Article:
Land Rover intends to offer the new Defender worldwide, including in the U.S. The new model will move to an aluminum-intensive monocoque chassis rather than the vehicle’s venerable body-on-frame setup. Over time, the company will add multiple body styles. Power will come from JLR’s range of four-cylinder Ingenium engines.
In September, Jaguar Land Rover announced plans to electrify every new product that it launches from 2020, including fully electric, plug-in hybrid, and mild hybrid powertrains.
The first entries in this onslaught of electrified Land Rovers are the plug-in hybrid variants of the Range Rover and Range Rover Sport that arrive in the United States for the 2019 model year. Both of them use a 2.0-liter turbocharged four-cylinder and electric motor for a combined output of 398 horsepower (297 kilowatts) and 31 miles of EV range.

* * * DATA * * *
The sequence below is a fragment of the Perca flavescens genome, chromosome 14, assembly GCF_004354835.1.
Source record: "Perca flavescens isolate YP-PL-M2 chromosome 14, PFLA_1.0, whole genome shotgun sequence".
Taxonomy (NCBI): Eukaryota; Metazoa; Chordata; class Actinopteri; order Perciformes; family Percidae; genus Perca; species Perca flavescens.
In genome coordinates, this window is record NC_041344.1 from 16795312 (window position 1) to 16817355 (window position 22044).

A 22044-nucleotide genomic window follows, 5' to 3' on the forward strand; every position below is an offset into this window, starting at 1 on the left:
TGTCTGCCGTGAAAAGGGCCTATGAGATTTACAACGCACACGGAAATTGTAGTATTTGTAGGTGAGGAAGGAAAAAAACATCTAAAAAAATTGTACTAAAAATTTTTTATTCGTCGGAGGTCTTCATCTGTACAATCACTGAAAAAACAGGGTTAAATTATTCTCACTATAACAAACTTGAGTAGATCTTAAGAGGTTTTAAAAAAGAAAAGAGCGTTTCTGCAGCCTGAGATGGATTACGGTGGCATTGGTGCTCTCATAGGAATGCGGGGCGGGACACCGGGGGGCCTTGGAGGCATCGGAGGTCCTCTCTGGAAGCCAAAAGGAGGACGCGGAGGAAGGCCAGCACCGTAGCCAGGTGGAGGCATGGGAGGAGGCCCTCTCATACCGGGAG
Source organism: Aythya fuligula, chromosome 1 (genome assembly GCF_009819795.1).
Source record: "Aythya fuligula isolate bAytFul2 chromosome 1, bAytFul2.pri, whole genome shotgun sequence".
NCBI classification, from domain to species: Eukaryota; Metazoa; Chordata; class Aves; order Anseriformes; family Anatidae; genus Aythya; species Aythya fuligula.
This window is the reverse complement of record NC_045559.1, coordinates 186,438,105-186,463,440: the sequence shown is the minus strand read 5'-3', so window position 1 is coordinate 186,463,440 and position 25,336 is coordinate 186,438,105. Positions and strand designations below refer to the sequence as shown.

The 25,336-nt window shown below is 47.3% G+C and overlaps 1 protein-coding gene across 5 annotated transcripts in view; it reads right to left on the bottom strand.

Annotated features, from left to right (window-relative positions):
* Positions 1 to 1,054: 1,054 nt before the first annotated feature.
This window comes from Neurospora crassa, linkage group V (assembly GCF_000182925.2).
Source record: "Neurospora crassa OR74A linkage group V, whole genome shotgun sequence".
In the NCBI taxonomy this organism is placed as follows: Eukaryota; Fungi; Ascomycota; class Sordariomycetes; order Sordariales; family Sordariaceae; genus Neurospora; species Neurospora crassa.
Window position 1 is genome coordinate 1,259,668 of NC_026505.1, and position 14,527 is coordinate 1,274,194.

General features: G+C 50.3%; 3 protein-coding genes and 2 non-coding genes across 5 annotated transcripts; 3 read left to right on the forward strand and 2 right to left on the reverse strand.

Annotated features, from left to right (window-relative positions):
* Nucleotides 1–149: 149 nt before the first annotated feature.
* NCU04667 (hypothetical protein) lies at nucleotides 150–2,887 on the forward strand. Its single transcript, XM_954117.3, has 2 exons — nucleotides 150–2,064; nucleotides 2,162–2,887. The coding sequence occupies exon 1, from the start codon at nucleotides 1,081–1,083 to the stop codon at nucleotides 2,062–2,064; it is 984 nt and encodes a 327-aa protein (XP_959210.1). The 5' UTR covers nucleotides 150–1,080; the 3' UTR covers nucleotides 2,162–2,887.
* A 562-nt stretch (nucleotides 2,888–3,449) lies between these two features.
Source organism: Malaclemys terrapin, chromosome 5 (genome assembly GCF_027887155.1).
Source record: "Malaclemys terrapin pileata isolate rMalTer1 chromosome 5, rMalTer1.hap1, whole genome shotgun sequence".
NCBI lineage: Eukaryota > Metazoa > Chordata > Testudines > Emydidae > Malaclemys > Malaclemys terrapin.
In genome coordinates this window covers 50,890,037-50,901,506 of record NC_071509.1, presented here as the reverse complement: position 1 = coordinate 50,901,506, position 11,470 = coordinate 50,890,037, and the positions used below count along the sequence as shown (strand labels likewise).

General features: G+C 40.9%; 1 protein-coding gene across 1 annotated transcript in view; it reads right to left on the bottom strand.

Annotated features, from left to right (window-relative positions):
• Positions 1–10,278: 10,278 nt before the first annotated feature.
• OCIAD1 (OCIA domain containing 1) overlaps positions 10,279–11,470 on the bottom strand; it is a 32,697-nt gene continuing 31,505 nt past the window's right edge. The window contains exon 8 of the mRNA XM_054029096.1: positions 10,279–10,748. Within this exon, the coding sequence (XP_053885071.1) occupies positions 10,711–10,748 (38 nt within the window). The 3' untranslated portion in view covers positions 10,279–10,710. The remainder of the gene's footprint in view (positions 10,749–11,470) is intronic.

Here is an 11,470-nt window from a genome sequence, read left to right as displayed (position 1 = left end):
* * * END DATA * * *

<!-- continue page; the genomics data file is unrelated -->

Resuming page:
Land Rover has already started trying to get the message out that electrification doesn’t mean that its vehicles lose any of their off-road abilities. The company recently stage a stunt where a Range Rover Sport PHEV raced a pair of swimmers over a flooded causeway in the English Channel.
Gallery: Last Land Rover Defenders built in Solihull
The next PHEV model from Land Rover will be a version of the Evoque. It’ll reportedly use a different powertrain than the bigger Range Rovers by possibly using a hybrid-assisted 1.5-liter engine three-cylinder.
If you want a vehicle more like the classic Defender, then the Projekt Grenadier could be the answer from British chemical tycoon Jim Ratcliffe. He wants to build an off-roader with inspiration from the classic Land Rover, including a body-on-frame chassis. His goal is for his SUV to be reliable than the older models, though.
Source: Motor Authority